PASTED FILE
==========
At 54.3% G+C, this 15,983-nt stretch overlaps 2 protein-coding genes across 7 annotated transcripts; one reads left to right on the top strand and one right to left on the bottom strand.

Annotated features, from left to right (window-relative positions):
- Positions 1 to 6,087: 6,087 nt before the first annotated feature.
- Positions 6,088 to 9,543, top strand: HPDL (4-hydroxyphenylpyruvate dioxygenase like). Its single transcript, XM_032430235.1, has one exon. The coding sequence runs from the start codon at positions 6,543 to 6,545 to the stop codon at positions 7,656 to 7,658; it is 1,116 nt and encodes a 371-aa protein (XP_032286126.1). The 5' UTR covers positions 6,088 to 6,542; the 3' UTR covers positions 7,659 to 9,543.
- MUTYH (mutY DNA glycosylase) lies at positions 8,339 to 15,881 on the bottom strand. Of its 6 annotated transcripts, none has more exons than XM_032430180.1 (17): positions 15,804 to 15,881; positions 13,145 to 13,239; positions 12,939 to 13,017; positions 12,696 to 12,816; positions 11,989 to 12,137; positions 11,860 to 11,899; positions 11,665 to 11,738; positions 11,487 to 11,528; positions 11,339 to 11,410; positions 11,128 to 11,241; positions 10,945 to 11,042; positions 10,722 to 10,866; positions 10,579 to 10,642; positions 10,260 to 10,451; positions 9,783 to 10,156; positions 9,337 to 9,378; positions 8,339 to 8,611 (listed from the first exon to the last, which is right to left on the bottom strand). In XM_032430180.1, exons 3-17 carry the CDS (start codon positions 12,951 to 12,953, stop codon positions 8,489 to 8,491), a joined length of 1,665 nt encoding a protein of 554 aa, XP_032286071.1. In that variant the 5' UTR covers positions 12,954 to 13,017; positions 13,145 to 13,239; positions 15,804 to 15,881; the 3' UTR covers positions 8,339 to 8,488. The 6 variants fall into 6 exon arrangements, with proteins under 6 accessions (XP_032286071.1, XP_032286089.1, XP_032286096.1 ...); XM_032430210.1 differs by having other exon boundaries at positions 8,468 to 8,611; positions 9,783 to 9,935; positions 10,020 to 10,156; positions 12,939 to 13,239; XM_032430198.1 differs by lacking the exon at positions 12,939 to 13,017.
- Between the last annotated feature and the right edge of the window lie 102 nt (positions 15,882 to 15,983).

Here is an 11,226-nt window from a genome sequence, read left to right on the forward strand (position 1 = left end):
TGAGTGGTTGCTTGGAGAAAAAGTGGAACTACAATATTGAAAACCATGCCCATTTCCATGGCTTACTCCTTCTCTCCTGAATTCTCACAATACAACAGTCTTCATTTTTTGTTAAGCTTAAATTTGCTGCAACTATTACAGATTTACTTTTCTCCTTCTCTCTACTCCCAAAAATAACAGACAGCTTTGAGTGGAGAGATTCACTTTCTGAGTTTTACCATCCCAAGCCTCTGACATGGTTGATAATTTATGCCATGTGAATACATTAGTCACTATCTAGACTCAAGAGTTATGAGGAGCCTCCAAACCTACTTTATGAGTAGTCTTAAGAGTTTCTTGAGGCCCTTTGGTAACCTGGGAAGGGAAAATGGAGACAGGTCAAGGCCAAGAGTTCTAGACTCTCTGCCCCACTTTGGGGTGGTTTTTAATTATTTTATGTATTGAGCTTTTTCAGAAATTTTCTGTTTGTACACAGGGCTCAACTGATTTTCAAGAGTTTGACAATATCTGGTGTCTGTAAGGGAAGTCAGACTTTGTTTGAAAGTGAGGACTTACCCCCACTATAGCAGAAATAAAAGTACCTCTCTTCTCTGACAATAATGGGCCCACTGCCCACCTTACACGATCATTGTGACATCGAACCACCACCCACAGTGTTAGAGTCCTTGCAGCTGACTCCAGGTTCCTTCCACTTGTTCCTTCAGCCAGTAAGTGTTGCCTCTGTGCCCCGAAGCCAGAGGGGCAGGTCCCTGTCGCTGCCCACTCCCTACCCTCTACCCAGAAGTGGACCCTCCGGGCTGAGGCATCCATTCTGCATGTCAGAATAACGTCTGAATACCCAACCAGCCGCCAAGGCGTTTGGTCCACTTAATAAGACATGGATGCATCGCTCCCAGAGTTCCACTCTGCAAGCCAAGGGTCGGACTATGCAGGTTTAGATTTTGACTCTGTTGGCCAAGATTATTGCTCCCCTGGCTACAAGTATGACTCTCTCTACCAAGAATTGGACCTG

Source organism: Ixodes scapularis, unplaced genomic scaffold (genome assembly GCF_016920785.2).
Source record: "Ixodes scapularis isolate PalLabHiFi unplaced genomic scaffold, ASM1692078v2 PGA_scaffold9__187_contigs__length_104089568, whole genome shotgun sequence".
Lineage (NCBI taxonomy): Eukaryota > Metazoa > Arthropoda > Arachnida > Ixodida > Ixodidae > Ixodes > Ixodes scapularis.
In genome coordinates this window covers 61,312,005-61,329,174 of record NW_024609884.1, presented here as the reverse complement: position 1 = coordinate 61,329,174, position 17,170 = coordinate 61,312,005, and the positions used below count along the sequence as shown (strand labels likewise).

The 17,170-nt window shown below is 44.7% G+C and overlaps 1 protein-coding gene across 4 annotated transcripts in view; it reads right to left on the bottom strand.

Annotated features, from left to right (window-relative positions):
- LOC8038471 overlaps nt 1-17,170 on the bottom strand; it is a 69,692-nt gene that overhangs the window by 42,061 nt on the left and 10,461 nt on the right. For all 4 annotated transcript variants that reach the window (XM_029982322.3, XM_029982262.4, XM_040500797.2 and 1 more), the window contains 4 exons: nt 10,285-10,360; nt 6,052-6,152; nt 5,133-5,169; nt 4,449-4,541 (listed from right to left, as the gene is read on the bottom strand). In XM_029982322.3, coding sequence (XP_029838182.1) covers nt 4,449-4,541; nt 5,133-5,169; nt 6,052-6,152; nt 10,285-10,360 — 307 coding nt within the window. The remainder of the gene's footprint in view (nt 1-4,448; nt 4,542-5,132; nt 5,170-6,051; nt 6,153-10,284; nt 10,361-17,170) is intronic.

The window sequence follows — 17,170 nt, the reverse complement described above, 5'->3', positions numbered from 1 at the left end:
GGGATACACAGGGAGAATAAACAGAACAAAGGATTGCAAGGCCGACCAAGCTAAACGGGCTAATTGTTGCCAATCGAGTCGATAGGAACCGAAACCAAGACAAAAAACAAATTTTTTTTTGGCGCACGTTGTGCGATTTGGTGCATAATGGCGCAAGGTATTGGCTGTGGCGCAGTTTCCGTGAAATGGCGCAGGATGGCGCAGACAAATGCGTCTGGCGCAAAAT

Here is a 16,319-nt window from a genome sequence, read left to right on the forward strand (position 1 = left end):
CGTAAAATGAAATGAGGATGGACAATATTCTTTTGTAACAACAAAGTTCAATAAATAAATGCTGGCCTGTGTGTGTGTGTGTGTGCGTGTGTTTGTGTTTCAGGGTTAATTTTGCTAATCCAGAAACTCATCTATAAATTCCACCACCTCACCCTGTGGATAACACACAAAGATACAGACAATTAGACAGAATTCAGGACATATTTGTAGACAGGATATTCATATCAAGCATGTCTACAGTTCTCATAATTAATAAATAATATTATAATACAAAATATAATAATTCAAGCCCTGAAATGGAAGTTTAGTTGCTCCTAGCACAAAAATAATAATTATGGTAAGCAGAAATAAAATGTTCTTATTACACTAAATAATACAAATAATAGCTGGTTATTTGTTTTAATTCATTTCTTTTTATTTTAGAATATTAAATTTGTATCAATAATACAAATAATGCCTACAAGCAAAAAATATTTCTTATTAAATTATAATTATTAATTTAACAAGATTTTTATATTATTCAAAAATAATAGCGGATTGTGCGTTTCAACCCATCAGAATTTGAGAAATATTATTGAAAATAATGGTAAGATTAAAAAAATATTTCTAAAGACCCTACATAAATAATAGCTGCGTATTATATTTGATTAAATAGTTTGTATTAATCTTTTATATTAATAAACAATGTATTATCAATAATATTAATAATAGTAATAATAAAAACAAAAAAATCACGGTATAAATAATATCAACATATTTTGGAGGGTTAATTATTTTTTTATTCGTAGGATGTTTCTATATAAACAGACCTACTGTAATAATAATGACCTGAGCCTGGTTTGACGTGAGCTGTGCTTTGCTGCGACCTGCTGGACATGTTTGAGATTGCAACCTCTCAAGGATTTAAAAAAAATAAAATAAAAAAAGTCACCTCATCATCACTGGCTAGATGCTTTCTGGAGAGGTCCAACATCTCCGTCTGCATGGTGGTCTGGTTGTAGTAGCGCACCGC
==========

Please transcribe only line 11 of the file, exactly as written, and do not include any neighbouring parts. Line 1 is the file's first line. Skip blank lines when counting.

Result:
Lineage (NCBI taxonomy): Eukaryota > Metazoa > Arthropoda > Arachnida > Ixodida > Ixodidae > Ixodes > Ixodes scapularis.